That’s two polls in two days where opposition to one of President Overreach’s schemes is north of 60 percent. Two weeks ago, he told an audience in Cleveland that the surest way to counteract big money in politics is to require voting by law. That’s sort of true insofar as registered voters traditionally lean Democratic and will probably lean more so in the decades ahead as some older white voters are replaced by younger minority ones. If you force all registered voters to vote, you’re all but assuring Democratic victories. That’s Obama’s real agenda, wrapped in the crowd-pleasing bow of neutralizing the evil rich’s influence over elections.
And that’s what makes the result here sort of surprising. Why would Democrats oppose a mandate that would guarantee a Democratic stranglehold on government, at least in the near term? And yet they do, albeit very narrowly. Top line here shows the number who “strongly favor” mandatory voting, then “somewhat favor,” “somewhat oppose,” “strongly oppose,” and “not sure.”
There’s room to grow on this question for Democrats but indies are almost as strongly opposed as Republicans are. It’ll be a long time before this is a 50/50 issue among the broader public.
Or will it? The question YouGov asked respondents didn’t mention that Obama supports mandatory voting, which may be significant. If you’re a Democrat who likes O but is otherwise agnostic or mildly opposed to making voting compulsory, knowing that the Lightbringer backs it might turn you into a fan for purely partisan reasons. (Democratic support for gay marriage increased after Obama endorsed it three years ago, especially among minorities.) It may also be that low-information voters on the left and right don’t know enough about the make-up of the electorate to realize that mandatory voting would give Democrats a strong, possibly insurmountable advantage in national elections over the next decade or two. How many Dems who opposed mandatory voting when asked by YouGov would have flipped if told that it would leave them in control of the White House until, say, 2032?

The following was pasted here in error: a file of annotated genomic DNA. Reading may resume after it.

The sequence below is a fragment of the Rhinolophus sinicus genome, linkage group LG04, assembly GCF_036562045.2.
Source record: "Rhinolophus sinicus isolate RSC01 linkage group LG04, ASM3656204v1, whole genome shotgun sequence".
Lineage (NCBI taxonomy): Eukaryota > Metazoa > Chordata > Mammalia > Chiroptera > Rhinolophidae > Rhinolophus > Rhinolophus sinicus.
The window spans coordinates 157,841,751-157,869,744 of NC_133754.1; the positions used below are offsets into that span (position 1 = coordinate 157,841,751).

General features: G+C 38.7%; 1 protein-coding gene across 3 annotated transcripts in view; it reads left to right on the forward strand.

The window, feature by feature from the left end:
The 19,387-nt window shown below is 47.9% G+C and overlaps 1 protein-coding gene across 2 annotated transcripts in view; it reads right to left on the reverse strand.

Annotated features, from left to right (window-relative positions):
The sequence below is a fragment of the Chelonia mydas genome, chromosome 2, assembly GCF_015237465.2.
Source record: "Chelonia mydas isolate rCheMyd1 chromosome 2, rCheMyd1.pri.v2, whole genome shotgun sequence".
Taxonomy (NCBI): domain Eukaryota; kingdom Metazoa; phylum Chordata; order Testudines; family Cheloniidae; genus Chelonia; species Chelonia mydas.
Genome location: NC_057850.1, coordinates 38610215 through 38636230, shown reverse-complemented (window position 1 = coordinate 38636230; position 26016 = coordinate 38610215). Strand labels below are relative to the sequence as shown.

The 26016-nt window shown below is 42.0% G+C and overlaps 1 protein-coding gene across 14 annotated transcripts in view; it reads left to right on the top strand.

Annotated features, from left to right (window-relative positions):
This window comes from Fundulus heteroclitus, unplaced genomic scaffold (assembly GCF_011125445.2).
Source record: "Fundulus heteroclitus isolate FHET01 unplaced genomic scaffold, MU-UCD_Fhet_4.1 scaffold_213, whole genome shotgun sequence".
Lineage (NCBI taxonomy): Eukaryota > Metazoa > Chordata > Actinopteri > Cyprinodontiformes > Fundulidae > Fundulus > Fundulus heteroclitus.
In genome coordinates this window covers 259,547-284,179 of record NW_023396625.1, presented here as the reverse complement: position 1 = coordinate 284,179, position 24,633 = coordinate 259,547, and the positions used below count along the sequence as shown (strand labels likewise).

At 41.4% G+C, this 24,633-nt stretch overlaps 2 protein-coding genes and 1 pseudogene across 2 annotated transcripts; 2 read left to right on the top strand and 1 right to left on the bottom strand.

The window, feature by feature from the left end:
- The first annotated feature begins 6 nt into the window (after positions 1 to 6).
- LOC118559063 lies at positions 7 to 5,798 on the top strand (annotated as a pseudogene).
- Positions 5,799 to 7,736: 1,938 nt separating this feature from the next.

Makes me wonder how much these numbers would move, and how quickly, if the left put real effort into shaping opinion instead of leaving it to Obama to float the idea in passing at some random Q&A in year seven of his presidency. Two of the Democrats’ core constituencies, blacks and Latinos, are already notably more open to mandatory voting than white voters are; that could propel this issue towards the top of the party’s agenda, especially as minorities become a bigger part of the Democratic base.
Opinion among black voters is already evenly split. There’s also widespread public belief, per another question in the YouGov poll, that people choosing not to vote is a problem: Fully 61 percent of the public, including giant majorities of Democrats and Republicans, say the problem is “moderate” or “big.” Democratic leaders could build on that by arguing that disenfranchisement of the poor has reached some sort of crisis and normal remedies, like voter registration drives, are simply not equal to the task of solving that crisis. Mandatory voting is the only answer. There’s no democracy like democracy with the participation of the entire electorate, right? And if you oppose that, even for the stated reason that compelling people to express themselves politically at the polls violates the First Amendment, you obviously harbor a secret racist Republican wish to keep minorities from voting. Could they get to 50/50 on this issue within, say, 10 years by pushing that message? I wouldn’t bet against them. Would you?